Oscar Wilde Archive

Literary Meals & Cocktails for the Summer

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Maybe it’s because I’m always hungry, but meals have always been some of the most memorable scenes in books. I drink tea from a porcelain tea cup while reading Oscar Wilde, and crave fried okra or salt pork between readings of Faulkner and Harper Lee.

Round-Up: THE BELL JAR’s New Cinematic Adaptation, a Reading at Oscar Wilde’s Prison, and PEN America’s New Awards

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From a new film adaption of The Bell Jar to a massive reading in honor of Oscar Wilde, here are this week's biggest literary stories.

Booze, Books, and Boys: Literary Friendships Throughout History

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Oscar Wilde and Bram Stoker Oscar Wilde was the son of Lady Jane, an eclectic socialite who collected artists like trophies. Bram Stoker was a frequent feature in her Saturday night salons, although the two met at a young age and were fast friends through the rest of their

The Words Beneath the Sound: Music Inspired by Literature

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As Virginia Woolf famously observed, the best writing often begins with a rhythmical “wave in the mind,” an inner tempo around which syntax and diction are arranged, a guiding beat of artistic intuition that, when struck upon, makes it nearly impossible to set down the wrong word. Other writers

Sincerely Yours

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Because I’d just read “The Bridge,” which I only half-understood, rendering it sacrosanct to my wide-eyed freshman mind, I’d taken Hart Crane at his word when he wrote in an essay that “Sincerity is essential to all real poetry.” Rilke said it earlier in his own letter-turned-rule-book for all young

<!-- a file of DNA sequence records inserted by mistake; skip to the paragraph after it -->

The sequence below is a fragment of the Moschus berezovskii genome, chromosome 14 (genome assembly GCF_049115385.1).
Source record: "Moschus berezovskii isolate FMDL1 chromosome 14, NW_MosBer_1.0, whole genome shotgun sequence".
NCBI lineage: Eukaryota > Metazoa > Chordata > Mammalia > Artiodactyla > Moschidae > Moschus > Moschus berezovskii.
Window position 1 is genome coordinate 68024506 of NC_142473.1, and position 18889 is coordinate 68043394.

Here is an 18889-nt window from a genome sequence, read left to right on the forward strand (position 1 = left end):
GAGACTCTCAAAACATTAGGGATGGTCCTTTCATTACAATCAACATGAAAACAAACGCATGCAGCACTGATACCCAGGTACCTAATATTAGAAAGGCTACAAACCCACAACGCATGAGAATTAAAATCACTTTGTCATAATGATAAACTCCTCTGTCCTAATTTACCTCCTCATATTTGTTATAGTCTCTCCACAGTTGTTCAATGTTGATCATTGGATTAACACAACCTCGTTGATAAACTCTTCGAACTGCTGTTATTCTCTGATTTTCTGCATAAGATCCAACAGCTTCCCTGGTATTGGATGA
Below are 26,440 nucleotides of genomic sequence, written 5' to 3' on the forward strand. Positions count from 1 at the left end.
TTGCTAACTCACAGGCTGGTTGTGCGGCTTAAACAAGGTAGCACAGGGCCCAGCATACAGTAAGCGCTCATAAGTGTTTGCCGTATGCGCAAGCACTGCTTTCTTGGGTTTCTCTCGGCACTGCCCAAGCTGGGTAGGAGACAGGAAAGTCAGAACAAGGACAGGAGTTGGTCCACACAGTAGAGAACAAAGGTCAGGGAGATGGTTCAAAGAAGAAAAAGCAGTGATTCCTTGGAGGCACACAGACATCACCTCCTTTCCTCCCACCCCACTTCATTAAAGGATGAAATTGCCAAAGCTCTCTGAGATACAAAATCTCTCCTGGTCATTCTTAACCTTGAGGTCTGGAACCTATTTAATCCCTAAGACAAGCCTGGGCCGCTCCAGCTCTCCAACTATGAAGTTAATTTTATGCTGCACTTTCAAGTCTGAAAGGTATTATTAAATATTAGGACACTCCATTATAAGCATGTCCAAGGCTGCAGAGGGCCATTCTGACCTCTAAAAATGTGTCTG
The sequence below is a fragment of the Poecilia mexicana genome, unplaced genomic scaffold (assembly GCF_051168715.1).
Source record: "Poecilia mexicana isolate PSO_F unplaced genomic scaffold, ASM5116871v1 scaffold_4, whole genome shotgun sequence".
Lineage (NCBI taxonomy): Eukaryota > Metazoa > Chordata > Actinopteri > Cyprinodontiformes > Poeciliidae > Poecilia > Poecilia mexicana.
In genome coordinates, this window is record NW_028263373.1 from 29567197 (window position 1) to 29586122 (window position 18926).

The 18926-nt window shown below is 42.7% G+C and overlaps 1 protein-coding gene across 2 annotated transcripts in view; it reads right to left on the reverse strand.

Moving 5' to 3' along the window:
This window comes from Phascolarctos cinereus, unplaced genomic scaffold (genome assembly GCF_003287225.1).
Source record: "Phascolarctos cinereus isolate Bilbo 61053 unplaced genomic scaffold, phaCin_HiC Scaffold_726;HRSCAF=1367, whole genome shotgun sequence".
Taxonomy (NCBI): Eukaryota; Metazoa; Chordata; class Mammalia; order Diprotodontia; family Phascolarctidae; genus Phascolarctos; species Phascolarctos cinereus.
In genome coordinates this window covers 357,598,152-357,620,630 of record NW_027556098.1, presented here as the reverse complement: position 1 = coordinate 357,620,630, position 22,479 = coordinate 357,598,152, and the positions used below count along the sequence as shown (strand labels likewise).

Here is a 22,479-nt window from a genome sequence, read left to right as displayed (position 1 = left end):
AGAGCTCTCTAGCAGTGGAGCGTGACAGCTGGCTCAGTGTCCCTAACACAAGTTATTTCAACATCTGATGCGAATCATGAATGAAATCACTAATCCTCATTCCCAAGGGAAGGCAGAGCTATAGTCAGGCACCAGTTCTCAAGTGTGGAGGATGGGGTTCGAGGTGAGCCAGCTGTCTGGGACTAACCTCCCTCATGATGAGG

Oscar Wilde and the Stereotype

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Each semester, I ask my freshmen writing students what at first seems like an obvious question: “What is a stereotype?” Students tend to love the word. They use it all the time. They talk about challenging stereotypes, resisting stereotypes, and being stereotyped. And yet, I’ve never once had a

Literary Blueprints: The Temptress

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If the Byronic Hero is the bad boy of literature, then the Temptress is his female counterpart. The Literary Blueprints series looks at dangerous ladies and their wanton ways.  “She looked slick as hell; polished, neat, and with that feminine deadliness that can drive you nuts. They work on

Writing Lessons: Caitlin McGuire

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In our Writing Lessons series, writers and writing students will discuss lessons learned, epiphanies about craft, and the challenges of studying writing. This week, we hear from Caitlin McGuire, an attendee of the 2013 Wesleyan and Wildacres Writers Conferences. You can follow her on Twitter @cemiggy. —Andrew Ladd, Blog Editor My classmate

Literary Boroughs #44: Ottawa, Canada

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The Literary Boroughs series will explore little-known and well-known literary communities across the country and world and show that while literary culture can exist online without regard to geographic location, it also continues to thrive locally. Posts are by no means exhaustive and we encourage our readers to contribute in the comment section. The

Literary Boroughs #41: Dublin, Ireland

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The Literary Boroughs series will explore little-known and well-known literary communities across the country and world and show that while literary culture can exist online without regard to geographic location, it also continues to thrive locally. Posts are by no means exhaustive and we encourage our readers to contribute in the comment section. The